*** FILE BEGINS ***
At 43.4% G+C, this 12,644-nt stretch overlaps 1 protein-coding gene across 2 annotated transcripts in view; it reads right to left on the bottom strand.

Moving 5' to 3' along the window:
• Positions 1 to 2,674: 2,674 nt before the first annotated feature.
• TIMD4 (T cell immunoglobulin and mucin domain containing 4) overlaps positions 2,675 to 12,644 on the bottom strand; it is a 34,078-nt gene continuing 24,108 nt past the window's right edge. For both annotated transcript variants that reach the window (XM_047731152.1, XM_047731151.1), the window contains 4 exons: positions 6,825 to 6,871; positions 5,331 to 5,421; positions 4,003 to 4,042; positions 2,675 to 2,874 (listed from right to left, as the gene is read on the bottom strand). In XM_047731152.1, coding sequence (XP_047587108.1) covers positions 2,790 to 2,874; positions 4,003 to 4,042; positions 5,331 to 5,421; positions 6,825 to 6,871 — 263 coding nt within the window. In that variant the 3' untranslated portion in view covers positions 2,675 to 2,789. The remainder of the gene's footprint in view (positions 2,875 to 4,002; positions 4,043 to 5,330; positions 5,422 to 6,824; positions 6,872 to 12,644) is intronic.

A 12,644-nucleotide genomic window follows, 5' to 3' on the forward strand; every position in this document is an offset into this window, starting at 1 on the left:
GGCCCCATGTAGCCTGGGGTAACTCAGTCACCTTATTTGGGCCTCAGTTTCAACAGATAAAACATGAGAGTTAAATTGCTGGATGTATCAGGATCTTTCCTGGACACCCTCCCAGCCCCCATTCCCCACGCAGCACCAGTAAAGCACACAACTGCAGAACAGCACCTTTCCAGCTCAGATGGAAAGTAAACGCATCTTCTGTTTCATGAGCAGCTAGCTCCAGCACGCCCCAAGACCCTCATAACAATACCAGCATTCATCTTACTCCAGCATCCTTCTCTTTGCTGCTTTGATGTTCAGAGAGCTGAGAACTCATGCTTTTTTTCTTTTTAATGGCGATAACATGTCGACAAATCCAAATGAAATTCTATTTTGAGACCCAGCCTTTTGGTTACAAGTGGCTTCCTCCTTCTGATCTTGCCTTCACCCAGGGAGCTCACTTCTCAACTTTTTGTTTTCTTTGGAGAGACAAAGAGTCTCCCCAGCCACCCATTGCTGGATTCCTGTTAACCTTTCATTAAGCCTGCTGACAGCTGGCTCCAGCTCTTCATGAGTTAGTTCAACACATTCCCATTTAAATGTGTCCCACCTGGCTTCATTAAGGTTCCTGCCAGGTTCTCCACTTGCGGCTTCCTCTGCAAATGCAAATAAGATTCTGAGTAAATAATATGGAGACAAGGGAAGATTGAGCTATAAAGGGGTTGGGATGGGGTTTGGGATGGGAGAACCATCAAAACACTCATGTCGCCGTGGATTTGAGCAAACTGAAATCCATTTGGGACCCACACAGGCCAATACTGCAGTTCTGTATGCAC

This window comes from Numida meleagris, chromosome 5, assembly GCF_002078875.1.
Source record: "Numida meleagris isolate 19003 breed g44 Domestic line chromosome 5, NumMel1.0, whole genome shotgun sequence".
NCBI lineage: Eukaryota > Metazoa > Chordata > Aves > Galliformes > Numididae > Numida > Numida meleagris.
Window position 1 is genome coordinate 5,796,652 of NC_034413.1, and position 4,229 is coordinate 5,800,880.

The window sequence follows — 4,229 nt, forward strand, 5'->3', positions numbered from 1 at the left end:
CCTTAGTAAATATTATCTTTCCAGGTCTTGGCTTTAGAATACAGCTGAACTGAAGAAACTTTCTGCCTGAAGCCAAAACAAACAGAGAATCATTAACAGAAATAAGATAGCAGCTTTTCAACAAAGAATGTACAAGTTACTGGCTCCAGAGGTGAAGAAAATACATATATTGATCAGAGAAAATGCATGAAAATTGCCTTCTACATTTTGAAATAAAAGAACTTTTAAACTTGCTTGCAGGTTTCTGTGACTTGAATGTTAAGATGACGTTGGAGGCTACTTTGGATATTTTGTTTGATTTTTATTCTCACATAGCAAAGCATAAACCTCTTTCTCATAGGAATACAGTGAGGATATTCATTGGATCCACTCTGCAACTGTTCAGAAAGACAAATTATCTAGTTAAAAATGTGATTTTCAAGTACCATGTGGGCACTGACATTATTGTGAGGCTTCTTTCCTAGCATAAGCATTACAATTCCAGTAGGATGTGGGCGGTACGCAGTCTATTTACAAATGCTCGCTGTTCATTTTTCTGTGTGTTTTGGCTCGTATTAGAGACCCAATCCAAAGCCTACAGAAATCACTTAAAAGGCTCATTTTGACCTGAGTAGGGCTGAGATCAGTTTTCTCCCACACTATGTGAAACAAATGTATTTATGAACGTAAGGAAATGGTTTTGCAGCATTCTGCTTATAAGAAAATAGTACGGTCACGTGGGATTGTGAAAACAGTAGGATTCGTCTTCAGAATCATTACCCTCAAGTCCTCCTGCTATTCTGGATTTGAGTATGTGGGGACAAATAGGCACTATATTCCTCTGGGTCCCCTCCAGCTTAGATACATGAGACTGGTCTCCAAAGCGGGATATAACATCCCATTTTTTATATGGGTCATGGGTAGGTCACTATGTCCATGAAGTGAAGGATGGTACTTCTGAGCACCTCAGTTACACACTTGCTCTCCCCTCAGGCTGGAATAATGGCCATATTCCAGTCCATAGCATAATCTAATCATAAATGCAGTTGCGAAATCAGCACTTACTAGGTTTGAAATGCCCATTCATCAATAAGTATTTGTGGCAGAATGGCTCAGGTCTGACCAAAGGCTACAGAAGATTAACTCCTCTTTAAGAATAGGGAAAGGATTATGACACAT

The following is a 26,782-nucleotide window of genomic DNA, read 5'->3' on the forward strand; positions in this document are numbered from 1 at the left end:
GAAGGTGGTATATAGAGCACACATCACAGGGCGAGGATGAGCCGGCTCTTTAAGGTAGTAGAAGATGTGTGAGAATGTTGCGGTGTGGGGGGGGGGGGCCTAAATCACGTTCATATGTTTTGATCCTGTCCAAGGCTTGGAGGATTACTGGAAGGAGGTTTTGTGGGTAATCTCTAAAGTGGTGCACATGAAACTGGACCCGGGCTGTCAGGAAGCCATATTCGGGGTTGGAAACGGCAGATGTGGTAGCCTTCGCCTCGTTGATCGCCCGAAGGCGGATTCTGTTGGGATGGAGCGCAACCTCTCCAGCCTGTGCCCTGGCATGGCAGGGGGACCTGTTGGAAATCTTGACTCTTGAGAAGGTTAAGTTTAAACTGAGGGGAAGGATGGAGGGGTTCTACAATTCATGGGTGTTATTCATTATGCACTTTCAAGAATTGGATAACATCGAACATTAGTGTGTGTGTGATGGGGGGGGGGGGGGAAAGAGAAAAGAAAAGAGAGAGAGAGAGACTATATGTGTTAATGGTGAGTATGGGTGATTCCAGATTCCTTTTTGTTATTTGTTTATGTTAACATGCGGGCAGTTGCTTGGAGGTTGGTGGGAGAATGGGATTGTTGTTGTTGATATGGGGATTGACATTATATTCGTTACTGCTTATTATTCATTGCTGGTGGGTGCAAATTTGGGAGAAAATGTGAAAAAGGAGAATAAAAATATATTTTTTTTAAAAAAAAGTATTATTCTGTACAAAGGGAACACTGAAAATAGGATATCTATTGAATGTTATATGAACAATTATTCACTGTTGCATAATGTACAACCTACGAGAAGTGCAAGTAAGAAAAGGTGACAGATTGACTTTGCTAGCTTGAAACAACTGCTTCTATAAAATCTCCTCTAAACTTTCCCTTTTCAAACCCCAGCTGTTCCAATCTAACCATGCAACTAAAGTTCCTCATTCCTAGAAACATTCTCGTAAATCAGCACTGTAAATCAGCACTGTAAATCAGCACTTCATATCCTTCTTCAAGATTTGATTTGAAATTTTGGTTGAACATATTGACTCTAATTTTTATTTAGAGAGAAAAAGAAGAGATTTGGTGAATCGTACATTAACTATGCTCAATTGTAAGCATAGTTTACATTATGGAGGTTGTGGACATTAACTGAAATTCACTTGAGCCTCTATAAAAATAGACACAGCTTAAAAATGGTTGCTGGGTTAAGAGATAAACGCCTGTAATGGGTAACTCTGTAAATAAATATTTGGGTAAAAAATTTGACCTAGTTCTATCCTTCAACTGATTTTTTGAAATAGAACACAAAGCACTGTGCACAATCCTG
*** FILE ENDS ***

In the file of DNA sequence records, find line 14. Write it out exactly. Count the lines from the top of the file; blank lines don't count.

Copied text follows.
GAAGGTGGTATATAGAGCACACATCACAGGGCGAGGATGAGCCGGCTCTTTAAGGTAGTAGAAGATGTGTGAGAATGTTGCGGTGTGGGGGGGGGGGGCCTAAATCACGTTCATATGTTTTGATCCTGTCCAAGGCTTGGAGGATTACTGGAAGGAGGTTTTGTGGGTAATCTCTAAAGTGGTGCACATGAAACTGGACCCGGGCTGTCAGGAAGCCATATTCGGGGTTGGAAACGGCAGATGTGGTAGCCTTCGCCTCGTTGATCGCCCGAAGGCGGATTCTGTTGGGATGGAGCGCAACCTCTCCAGCCTGTGCCCTGGCATGGCAGGGGGACCTGTTGGAAATCTTGACTCTTGAGAAGGTTAAGTTTAAACTGAGGGGAAGGATGGAGGGGTTCTACAATTCATGGGTGTTATTCATTATGCACTTTCAAGAATTGGATAACATCGAACATTAGTGTGTGTGTGATGGGGGGGGGGGGGGAAAGAGAAAAGAAAAGAGAGAGAGAGAGACTATATGTGTTAATGGTGAGTATGGGTGATTCCAGATTCCTTTTTGTTATTTGTTTATGTTAACATGCGGGCAGTTGCTTGGAGGTTGGTGGGAGAATGGGATTGTTGTTGTTGATATGGGGATTGACATTATATTCGTTACTGCTTATTATTCATTGCTGGTGGGTGCAAATTTGGGAGAAAATGTGAAAAAGGAGAATAAAAATATATTTTTTTTAAAAAAAAGTATTATTCTGTACAAAGGGAACACTGAAAATAGGATATCTATTGAATGTTATATGAACAATTATTCACTGTTGCATAATGTACAACCTACGAGAAGTGCAAGTAAGAAAAGGTGACAGATTGACTTTGCTAGCTTGAAACAACTGCTTCTATAAAATCTCCTCTAAACTTTCCCTTTTCAAACCCCAGCTGTTCCAATCTAACCATGCAACTAAAGTTCCTCATTCCTAGAAACATTCTCGTAAATCAGCACTGTAAATCAGCACTGTAAATCAGCACTTCATATCCTTCTTCAAGATTTGATTTGAAATTTTGGTTGAACATATTGACTCTAATTTTTATTTAGAGAGAAAAAGAAGAGATTTGGTGAATCGTACATTAACTATGCTCAATTGTAAGCATAGTTTACATTATGGAGGTTGTGGACATTAACTGAAATTCACTTGAGCCTCTATAAAAATAGACACAGCTTAAAAATGGTTGCTGGGTTAAGAGATAAACGCCTGTAATGGGTAACTCTGTAAATAAATATTTGGGTAAAAAATTTGACCTAGTTCTATCCTTCAACTGATTTTTTGAAATAGAACACAAAGCACTGTGCACAATCCTG